Objective: To assess the satisfaction of medical students regarding community oriented knowledge and skills that are proposed to be part of the current undergraduate medical curriculum. Methods: Competencies listed in the regulations for medical education designed by the Pakistan Medical and Dental Council (PMDC) were used to develop a self-administered questionnaire. Using the questionnaire 220 final year students of 3 public sector medical schools self-rated the knowledge and skills that should be part of the curriculum. For analysis the questions were grouped into courses of Basic, Clinical and Community Health Sciences. Students ranked their perceptions on a Likert scale of 0-4 for each question. Descriptive analysis was done to calculate the proportion of satisfied and dissatisfied students using the median of the highest possible score as the cut off. Results: The analysis of knowledge gained found a greater proportion of satisfied students with the Basic (55.9%) and Clinical Sciences (50.9%) courses than the Community Health Sciences course (45.5%). Analysis of skills acquired uniformly showed a low percentage of satisfied students for Basic (39.1%), Clinical (29.7%) and Community Health Sciences (19.1%). The proportion of students dissatisfied with their knowledge and skills for different courses ranged from 38.2-85%. Conclusion: Students perceive that current medical school curricula are unable to meet the required standards. Proper implementation of community oriented curricula is the first step towards effective health care provision.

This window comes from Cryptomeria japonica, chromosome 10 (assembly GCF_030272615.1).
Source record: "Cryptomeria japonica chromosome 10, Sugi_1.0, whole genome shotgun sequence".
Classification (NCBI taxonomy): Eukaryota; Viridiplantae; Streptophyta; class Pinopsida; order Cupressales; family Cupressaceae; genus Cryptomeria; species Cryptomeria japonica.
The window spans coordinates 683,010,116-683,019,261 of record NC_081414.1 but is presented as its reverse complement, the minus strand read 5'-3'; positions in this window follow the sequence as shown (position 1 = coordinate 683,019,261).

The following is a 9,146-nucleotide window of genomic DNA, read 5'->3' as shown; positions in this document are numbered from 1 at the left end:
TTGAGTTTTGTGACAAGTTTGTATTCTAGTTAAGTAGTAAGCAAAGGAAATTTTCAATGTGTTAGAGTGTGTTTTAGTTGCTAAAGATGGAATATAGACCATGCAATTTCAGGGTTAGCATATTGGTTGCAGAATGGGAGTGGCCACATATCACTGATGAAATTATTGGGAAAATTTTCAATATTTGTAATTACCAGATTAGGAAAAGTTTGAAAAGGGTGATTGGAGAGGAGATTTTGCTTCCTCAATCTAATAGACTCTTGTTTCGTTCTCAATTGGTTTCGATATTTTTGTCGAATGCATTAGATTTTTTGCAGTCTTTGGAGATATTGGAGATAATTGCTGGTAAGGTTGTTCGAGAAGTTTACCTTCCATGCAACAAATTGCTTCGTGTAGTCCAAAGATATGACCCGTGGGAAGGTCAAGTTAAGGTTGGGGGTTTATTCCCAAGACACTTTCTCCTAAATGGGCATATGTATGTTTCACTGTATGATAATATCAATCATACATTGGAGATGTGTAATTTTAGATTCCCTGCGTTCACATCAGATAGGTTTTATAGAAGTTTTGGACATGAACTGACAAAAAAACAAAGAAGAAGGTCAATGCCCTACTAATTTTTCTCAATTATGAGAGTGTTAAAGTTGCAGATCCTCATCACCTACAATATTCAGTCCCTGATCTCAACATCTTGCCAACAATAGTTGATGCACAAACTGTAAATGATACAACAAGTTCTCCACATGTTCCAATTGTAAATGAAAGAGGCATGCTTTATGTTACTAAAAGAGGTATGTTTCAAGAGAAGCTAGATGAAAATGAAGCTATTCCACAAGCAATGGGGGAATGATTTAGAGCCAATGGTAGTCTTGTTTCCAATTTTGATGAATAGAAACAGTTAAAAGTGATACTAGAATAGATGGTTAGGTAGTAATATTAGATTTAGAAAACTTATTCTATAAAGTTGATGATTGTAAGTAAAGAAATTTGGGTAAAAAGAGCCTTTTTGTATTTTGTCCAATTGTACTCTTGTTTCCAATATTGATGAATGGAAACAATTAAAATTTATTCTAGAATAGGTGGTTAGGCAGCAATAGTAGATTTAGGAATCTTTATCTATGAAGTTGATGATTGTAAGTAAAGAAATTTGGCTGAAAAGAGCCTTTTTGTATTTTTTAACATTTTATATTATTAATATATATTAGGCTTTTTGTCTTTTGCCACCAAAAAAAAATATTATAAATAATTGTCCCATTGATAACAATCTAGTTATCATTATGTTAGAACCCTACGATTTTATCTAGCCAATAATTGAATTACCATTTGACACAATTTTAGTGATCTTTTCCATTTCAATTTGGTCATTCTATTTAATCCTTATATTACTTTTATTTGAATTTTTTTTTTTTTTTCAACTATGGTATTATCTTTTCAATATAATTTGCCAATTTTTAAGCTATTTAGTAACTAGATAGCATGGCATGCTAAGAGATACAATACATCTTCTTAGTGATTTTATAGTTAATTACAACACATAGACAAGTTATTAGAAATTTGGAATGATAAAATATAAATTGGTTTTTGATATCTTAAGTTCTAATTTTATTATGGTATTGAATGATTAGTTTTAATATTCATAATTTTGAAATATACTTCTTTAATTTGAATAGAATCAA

|Number of pages||4|
|Journal||JPMA. The Journal of the Pakistan Medical Association|
|Publication status||Published - Jul 2006|